[GIGAULT DE LA SALLE, Achille Etienne (1772-1855)]. Voyage Pittoresque en Sicile. Paris: P. Didot, l'Aine, & Jules Didot Ainé, 1822-1826.
2 volumes. Folio (26 4/8 x 19 4/8 inches). Half-titles, dedication leaf (without subscriber's list, half-title of volume II creased). With two engraved maps of Sicily, both political and physical, by and after Orgiazzi, and 92 SPECTACULAR aquatint views by Bennet, C. Bentley, Egerton, N. Fielding, Thales Fielding, Theodore Fielding, Havell, F. Hegui, S. Himely, P. Le Grand, G. Reeve, F. Salathe, C. Soulier, and Sutherland after S. Birmann fils, Boisellier, Bonington, Brune, Cassas, Castellan, Catel, Cockerell, Coignet, Deroi, C. Fielding, Thales Fielding, Theodore Fielding, comte de Forbin, C. Frommel, Gassies, Gau, F. Hegui, Huber, Joly, Lesaint, G. Lory, Maxi de Meuron, Michalon, Moritz, Perin, le comte de Pourtales-Gorgier, Remond, Renou, Renoux, Robson, Ronmy, Salathe, le comte Turpin de Crisse, Vauzelle, le chevalier de Veze, and Villeneuve, plate 63 signed by Newton Fielding, all but one with exceptionally fine recent colour (one or two plates with separations at the plate-mark), each with one or two pages of descriptive text. Contemporary tan cloth backed marbled paper boards, gilt-lettered spine labels (a bit worn at the extremities with minor loss).
Provenance: with the contemporary ownership inscription of H.M. Signet Library of the Society of Writers on each paste-down covered by their later bookplate.
AN EXCEPTIONALLY FINE, LARGE PAPER COPY OF THIS RARE BOOK WITH MAGNIFICENT HAND-COLORED VIEWS OF SICILY, a large and untrimmed copy. One of only 500 copies printed in all, originally published in 24 parts, this example includes the very rare second physical map of Sicily, not called for in the printed plate list but present here as well as in the Abbey copy and the dedication copy.
The SUPERB plates are mostly the work of an unusually large number of English engravers who are responsible for 43 of the 92 plates, which bring to life the extraordinary beauty of the largest island in the Mediterranean separated from the Italian mainland by the Strait of Messina, and include dramatic images of the northern chain of mountains, from Messina to Marsala; the undulating plain that stretches to the Ionian and Mediterranean Seas; the majestic volcano Etna, the rich pastures, vineyards, gardens, arable lands, and forests of her slopes; the river Giarretta that falls into the sea near Catania, and the Anopo, that empties into the sea near Syracuse; the two principal lakes of Lentini and Pergusa; the important and ancient harbours of Messina and Palermo.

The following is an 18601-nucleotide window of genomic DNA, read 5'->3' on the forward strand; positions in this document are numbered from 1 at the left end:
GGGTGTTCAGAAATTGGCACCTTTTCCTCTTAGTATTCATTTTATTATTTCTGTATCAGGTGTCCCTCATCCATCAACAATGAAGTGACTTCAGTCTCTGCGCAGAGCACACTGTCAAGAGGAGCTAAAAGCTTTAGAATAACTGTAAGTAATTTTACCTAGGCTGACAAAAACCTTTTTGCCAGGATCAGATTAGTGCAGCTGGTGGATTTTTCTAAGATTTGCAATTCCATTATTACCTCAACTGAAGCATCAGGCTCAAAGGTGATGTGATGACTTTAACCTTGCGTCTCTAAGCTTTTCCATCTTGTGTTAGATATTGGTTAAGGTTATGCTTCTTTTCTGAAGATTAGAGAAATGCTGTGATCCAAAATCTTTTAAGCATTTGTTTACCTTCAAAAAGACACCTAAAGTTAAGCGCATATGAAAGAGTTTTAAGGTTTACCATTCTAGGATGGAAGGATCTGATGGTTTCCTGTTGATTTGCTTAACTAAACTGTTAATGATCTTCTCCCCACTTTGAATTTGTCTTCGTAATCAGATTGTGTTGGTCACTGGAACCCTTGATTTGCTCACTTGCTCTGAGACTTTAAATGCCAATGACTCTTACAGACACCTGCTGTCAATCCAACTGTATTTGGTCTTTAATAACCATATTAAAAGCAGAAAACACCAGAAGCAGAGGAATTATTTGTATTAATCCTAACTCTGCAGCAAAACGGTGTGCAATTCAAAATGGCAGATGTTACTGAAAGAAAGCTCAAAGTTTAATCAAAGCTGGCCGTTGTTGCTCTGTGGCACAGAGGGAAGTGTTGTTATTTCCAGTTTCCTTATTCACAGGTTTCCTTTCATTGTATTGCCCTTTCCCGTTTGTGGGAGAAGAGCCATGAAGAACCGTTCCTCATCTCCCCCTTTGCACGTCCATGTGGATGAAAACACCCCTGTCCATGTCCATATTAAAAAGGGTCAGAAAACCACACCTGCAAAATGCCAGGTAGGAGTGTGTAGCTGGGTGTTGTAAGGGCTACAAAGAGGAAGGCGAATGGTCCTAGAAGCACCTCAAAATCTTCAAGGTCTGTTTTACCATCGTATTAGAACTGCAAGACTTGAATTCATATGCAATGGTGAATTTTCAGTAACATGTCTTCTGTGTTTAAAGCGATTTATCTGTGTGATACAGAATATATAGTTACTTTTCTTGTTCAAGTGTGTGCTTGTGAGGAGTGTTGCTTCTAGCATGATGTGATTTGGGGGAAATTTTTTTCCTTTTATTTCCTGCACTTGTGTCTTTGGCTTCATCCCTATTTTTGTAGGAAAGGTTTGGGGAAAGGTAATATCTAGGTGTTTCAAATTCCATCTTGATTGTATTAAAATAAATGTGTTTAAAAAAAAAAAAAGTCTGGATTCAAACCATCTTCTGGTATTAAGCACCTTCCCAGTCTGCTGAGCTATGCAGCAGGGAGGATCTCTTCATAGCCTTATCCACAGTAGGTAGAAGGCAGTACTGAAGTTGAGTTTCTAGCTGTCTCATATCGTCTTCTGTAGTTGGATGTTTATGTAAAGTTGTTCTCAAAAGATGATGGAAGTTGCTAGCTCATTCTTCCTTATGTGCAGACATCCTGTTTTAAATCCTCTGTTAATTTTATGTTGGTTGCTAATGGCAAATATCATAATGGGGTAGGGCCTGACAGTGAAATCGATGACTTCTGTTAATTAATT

Sicily has a long and ancient history, but at the time of the publication of this book the island was a destination for the European on the Grand Tour, as it emerged from a period of political instability: "in 1713, by the Peace of Utrecht, Victor Amadeus II was made King of Sicily, and the Sicilians were contented with independence. But in 1718 war broke out again; Victor Amadeus had to abandon Sicily and Sardinia, and the former was given to Austria. In 1736 it was again united to Naples. The reign of the Bourbons was certainly advantageous to the island. During the Parthenopean Republic (1798), and the reign of Joseph Bonaparte and Murat (1806-15), Sicily was the asylum of the royal family, and was protected by the British fleet. At that time (1812) the island had a Constitution like the English Constitution. But, on being restored to the Throne of Naples, Ferdinand IV revoked the Constitution, which indeed had not been very acceptable to the people; he also put an end to the Parliament and all the laws and privileges of the Sicilians, and the island was thus put on the same footing as all the other provinces of the kingdom (Organic Laws of 1817). This caused great discontent in Sicily.
"When the Revolution of 1820 broke out at Naples, the Sicilians expected to obtain their independence; they received an evasive answer which diminished their hopes. General Florestano Pepe, sent into Sicily by the Neapolitan Parliament, was at first excluded from Palermo, but later welcomed, when he had given promises regarding their independence. These promises were not confirmed by the Parliament, which, to punish Palermo, declared Messina the capital of the island; widespread disorders followed, which made it easy for 12,000 Austrians to re-establish the authority of Ferdinand I in the island" (Catholic Encyclopedia online). Brunet V-1379 - Graesse VI-2e. Catalogued by Kate Hunter